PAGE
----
You will study cinema as a medium, as an art form and as a social and economic institution. You will look at a wide range of films and styles and develop skills of observation, critical analysis and personal reflection through film viewing, discussion, classroom activities, student presentations and your own research. In particular you will explore the relationship between the film 'text' and the spectator using different critical approaches. These include genre and authorship, how messages and values are inscribed in films as well as issues of production and consumption, censorship and culture.
Film Studies AS / A Level
Film can be argued to be the major art and cultural form of the twentieth century and of great significance at the beginning of the new millennium. 'Cineliteracy' is something you have been developing since childhood. The AS/A2 level film studies is designed to deepen the way you understand, appreciate and enjoy film, building on your existing knowledge and interest.
Exam Board: Eduqas
STARTS IN SEPTEMBER
What will I study and learn?
How is the course assessed?
- 2 pieces of coursework: 1 written analysis, 1 piece of practical creative work (including film making) – 20%
- a written exam on the film industry, topics in British film and US film (2 hours 30 mins) – 30%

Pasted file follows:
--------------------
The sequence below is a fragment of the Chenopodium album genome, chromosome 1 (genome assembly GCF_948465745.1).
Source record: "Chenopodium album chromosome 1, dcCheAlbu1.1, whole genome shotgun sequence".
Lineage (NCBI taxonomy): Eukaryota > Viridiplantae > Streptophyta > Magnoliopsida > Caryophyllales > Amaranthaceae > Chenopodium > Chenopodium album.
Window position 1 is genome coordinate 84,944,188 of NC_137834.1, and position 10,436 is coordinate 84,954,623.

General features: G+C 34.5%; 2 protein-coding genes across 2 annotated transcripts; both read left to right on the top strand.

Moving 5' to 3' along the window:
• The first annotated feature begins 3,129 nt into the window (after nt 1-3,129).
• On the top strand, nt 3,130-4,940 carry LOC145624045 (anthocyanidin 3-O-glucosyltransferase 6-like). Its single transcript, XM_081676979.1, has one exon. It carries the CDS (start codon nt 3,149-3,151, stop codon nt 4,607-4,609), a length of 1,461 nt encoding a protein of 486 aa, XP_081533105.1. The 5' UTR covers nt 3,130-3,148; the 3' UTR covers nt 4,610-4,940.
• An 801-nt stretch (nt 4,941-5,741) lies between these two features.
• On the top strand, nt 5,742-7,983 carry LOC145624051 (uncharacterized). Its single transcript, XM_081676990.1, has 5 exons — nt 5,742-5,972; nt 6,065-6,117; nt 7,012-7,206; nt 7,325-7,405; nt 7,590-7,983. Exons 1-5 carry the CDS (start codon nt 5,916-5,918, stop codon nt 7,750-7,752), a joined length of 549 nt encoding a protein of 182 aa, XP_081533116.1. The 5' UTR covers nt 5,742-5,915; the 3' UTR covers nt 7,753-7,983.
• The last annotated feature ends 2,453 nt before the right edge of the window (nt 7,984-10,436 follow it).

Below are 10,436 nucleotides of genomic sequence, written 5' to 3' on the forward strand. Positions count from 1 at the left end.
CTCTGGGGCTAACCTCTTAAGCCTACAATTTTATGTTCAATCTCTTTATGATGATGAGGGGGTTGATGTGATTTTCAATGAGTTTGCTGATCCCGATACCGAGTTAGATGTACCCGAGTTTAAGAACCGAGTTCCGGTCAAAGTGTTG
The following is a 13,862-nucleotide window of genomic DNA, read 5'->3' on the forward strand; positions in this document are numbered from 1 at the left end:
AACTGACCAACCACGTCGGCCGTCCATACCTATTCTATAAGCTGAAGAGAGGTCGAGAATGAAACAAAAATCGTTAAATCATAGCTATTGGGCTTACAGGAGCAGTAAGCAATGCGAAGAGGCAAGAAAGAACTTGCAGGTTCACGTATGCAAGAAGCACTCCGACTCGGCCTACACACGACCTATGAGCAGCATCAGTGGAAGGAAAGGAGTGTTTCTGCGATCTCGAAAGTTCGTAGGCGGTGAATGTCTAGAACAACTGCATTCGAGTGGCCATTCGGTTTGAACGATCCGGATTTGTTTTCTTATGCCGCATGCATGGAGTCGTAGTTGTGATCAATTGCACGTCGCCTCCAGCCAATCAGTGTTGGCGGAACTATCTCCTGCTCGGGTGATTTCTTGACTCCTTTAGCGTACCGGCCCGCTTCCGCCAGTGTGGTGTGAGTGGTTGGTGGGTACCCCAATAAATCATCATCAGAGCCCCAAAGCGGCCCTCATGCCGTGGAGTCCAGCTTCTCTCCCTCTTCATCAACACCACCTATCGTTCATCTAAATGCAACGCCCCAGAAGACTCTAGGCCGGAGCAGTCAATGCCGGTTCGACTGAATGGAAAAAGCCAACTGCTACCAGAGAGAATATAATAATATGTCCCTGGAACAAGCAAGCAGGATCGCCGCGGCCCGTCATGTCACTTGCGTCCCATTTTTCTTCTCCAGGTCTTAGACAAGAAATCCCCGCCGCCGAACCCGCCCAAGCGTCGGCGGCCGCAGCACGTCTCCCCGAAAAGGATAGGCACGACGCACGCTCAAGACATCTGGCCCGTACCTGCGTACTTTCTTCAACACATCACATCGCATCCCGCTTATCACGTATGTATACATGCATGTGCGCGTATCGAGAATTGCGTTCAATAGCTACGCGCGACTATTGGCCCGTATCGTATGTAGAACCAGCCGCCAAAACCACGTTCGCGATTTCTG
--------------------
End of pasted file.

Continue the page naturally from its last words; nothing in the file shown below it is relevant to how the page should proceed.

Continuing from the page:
- a coursework portfolio: research project and creative work (including screen play writing) – 25%
- Written examination: world cinema topics, spectatorship topics, single film critical study (2 hours 45 mins) – 25%
What courses would combine well with this course?
English literature, English language, history, sociology, psychology, languages, art and graphic communication would all combine well with this subject.
What skills will I need for the course?
You should possess good written English, essay writing and note taking skills. You should be interested in films, as well as critical and analytical writing and discussion.
What formal entry requirements will I need?
You will need an average GCSE profile of 5.5 including GCSE English at grade 5.
What could the course lead to in higher education or careers?
Taken in conjunction with other A Levels, Film Studies provides a strong base for progression to undergraduate studies in film theory, film criticism and film history as well as humanities, cultural and media studies and art. It relates to careers in journalism, research, the media and media related industries.
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